Tackling Food Waste, One App at a Time

Kayla Voigt

Try as we might to use it all up, we toss a lot of useful food in the trash. About a pound a day, per person. And the problem is huge for restaurants. The average restaurant produces 50,000 pounds of food waste each year. Together, food waste accounts for about 22 percent of our solid waste nationwide, according to the Environmental Protection Agency.

“I think the most challenging aspect of food waste is that it’s something that people do on a daily basis. It’s so culturally accepted both inside our homes and at restaurants,” says Sabine Meister Valenga, CMO and co-founder of Food for All, a startup helping restaurants sell leftover meals to app users at a discount.

What we toss can have bigger consequences than we realize. Wasting food isn’t just wasting the final product. It’s wasting the whole supply chain. “When I throw away an apple, I’m not just throwing away that apple,” Valenga says. “I’m throwing away all the resources that were put into growing that apple and then transporting that apple.” When it comes to wasted food in restaurants, they’re also throwing away the manpower, infrastructure and effort that went into that meal.

Some restaurants are making strides toward reducing their waste. Take Sunday in Brooklyn, for example. At first glance it might just look like your typical New York small plate eatery, but behind the scenes its employees are doing so much more.

“At Sunday in Brooklyn, we look to be as sustainable as possible,” says chef Jaime Young, who makes eliminating waste a creative challenge for his team. Those citrus peels leftover from crafting your fruity drink? You might find them in the seasoning of their fried chicken. And the egg noodles you’re munching on? They’re made with leftover yolks from the restaurant’s signature egg white meringue. “We’re not a zero-waste restaurant, but we do think of how to be as efficient as possible,” says Young.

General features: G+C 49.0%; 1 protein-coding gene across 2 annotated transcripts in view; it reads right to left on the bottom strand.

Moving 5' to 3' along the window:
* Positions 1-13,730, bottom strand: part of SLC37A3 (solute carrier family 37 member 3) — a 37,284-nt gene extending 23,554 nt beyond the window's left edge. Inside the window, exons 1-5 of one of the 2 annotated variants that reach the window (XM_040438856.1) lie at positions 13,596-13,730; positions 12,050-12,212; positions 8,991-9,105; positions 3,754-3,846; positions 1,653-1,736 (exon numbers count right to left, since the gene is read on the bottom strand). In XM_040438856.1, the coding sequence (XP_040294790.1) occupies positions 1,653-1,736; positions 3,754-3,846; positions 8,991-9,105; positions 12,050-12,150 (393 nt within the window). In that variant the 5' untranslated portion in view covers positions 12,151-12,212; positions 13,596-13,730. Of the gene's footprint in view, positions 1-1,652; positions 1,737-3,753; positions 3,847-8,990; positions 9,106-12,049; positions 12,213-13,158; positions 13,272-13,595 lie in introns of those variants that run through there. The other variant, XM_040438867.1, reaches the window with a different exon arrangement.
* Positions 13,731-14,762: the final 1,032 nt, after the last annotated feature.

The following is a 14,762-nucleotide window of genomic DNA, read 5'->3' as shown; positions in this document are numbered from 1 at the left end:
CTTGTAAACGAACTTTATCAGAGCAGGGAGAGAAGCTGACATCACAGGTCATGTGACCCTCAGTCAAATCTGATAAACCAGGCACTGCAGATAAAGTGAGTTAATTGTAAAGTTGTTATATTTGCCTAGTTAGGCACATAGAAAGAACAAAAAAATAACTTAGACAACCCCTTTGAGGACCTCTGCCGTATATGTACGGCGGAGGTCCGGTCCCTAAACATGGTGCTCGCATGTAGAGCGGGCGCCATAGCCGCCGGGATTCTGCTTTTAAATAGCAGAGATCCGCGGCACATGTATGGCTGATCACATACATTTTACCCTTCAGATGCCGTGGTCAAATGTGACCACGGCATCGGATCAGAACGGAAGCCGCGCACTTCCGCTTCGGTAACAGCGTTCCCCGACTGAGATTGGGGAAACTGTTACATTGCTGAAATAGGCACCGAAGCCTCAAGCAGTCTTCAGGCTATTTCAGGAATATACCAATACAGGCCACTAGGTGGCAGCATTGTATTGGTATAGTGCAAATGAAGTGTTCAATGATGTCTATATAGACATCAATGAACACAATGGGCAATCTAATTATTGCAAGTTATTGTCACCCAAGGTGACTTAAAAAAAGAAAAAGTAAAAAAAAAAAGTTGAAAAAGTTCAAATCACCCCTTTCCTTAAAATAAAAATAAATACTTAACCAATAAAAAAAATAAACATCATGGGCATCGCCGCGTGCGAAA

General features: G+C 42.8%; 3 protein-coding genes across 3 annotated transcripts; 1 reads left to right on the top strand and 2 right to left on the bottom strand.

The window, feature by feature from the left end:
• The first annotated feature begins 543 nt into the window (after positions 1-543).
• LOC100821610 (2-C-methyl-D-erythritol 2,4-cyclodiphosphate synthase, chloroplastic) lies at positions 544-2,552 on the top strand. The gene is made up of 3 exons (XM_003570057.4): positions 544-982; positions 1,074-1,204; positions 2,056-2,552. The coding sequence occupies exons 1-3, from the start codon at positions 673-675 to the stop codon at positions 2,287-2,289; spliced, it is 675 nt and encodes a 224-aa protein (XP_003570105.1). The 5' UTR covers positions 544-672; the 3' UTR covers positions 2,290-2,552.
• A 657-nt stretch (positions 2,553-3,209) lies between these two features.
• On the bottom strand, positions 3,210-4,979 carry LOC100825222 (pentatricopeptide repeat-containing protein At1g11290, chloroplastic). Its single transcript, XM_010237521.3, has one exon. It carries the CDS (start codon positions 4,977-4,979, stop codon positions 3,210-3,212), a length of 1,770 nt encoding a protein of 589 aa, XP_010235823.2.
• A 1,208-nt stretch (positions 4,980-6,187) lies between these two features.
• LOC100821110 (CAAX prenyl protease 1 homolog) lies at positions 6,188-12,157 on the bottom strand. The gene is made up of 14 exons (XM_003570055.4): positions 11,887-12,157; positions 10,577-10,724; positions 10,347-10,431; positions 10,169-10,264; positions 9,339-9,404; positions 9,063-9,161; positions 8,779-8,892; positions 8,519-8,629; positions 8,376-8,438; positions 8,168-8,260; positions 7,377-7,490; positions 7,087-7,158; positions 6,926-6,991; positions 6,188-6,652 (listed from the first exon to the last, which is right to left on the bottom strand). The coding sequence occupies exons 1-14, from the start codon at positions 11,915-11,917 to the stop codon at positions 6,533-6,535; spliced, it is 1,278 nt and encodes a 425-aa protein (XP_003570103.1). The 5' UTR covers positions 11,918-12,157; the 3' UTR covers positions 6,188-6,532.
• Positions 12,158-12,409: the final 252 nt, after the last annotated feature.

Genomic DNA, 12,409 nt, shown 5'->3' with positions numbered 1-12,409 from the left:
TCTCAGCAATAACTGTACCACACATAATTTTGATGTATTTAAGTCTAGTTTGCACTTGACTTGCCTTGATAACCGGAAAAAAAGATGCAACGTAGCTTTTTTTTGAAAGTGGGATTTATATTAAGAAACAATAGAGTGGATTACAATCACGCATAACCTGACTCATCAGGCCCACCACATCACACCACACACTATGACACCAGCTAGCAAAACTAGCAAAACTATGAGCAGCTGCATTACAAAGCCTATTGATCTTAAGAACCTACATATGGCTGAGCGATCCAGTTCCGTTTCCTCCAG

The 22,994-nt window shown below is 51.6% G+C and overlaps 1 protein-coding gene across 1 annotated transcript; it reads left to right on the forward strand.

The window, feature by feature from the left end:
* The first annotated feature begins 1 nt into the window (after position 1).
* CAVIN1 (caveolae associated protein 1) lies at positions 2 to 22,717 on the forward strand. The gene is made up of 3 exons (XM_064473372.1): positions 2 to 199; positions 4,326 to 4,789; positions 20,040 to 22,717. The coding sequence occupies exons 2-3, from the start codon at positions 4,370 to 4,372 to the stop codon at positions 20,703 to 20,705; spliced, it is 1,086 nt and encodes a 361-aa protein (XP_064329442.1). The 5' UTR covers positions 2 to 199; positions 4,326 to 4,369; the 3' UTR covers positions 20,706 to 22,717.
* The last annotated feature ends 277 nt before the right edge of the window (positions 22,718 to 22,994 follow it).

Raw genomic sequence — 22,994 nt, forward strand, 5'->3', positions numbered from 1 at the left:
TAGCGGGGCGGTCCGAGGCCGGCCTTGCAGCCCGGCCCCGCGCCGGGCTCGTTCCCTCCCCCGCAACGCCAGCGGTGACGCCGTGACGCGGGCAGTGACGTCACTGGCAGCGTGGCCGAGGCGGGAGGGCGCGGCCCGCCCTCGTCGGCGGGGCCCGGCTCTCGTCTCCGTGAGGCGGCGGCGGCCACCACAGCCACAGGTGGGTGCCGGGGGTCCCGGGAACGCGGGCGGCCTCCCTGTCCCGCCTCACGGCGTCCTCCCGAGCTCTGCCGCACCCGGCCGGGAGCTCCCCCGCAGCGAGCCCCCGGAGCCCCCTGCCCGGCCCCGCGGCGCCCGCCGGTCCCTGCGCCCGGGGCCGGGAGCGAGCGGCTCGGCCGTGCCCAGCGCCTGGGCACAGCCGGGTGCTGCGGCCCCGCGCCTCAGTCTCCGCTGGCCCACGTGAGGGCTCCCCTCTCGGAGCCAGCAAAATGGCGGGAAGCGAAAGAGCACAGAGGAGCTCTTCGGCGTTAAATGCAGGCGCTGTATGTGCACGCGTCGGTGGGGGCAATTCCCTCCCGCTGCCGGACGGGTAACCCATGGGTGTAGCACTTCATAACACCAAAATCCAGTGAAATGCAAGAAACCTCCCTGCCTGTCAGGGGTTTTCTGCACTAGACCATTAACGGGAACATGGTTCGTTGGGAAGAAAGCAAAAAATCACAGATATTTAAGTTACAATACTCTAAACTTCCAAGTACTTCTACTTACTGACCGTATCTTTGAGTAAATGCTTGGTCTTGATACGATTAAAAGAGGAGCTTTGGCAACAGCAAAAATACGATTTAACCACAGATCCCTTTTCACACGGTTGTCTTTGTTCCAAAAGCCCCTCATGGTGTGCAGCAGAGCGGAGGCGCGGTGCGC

Following the Food Recovery Hierarchy

Restaurants like Sunday in Brooklyn are still a rarity in the food industry, though. That’s largely because without a better option, restaurants are simply used to throwing food away.

“It’s a really common practice to throw away edible food because they don’t have any other easy solution for it,” says Valenga. “They account for it in their business model.”

But increasingly businesses and nonprofits from a wide range of industries—technology, logistics, and agribusiness, to name a few—have stepped in to provide their own take on solving food waste. (Two-thirds of the world’s 50 largest food companies participate in programs with a food loss reduction target.) Although their approaches vary, most of these groups work under the EPA’s Food Recovery Hierarchy model, an inverted pyramid that shows organizations how best to reduce waste and divert food.

Under the hierarchy, the first priority is to produce less, reducing the excess volume at the source. This has the important environmental impact of cutting groundwater and reservoir usage—as well as chemical pesticide and fertilizer usage. The second is to use the extra food to feed those in need through donations to food banks, soup kitchens or homeless shelters. The third, to divert waste toward animal feed. Next, food waste can convert into material for industrial uses, such as biofuels, or compost for agriculture. Only as a last resort should it head to landfills.

There’s an app for that

Most food waste organizations operate behind the scenes, supplying tracking software, connecting food banks to businesses or managing logistics and transportation.

On the consumer side, apps are popping up to connect hungry customers with otherwise wasted food. With an app like Food for All, users can purchase meals at a steep discount from local restaurants in Boston and New York City that would otherwise be thrown out. Customers browse through available meals on the app and pick them up around closing time.